Behind each of these 55 Presidia lies a community of producers inspired by the Slow Food philosophy, a traditional legume linked to a specific local place, a cultural heritage and a rich legacy of knowledge. As industrial monoculture-based agriculture spreads, these products are at risk of disappearing from the fields and our tables. By being part of a Presidium, producers get training and education to improve the quality of their products and sustainability, products and their place of origin are promoted at events and producers are connected to producers from other regions in their country or other parts of the world as well as to chefs, retailers, agronomists and other experts, academics, journalists and consumers.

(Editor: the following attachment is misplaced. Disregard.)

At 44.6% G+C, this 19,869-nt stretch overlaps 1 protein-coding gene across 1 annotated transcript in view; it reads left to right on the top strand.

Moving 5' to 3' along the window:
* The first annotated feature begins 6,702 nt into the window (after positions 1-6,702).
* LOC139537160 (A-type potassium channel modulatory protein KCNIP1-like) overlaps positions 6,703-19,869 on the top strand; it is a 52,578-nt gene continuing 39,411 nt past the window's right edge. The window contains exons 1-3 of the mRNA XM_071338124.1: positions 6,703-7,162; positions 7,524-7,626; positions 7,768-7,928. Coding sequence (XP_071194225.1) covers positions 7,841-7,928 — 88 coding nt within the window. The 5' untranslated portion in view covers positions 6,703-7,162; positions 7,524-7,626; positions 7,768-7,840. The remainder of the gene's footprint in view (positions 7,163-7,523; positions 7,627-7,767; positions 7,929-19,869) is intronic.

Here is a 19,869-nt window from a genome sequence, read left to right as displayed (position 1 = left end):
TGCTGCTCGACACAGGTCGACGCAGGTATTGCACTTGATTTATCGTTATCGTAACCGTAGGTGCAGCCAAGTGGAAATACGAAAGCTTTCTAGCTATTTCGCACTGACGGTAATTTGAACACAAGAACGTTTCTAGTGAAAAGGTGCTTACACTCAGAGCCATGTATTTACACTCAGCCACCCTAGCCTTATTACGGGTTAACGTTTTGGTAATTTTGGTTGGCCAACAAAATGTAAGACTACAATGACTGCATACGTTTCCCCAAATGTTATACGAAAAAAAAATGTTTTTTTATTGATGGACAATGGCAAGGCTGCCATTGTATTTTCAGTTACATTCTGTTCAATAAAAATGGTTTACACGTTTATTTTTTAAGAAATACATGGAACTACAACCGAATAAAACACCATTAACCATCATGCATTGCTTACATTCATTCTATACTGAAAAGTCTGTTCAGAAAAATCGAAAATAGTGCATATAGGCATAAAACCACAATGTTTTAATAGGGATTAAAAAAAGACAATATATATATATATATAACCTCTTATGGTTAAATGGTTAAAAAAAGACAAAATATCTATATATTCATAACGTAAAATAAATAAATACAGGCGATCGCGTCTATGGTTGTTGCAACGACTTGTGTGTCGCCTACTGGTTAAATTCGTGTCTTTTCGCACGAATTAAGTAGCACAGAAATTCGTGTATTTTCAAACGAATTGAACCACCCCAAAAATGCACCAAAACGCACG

February 10th marks an important step in Slow Food’s commitment to implementing a transition towards agroecology and a rebalancing of protein consumption from animal to alternative proteins. With many initiatives worldwide, the network will be highlighting how pulses can play a key role in a sustainable future.
You can find more information, photos, videos, stories about Slow Food’s work to promote pulses here.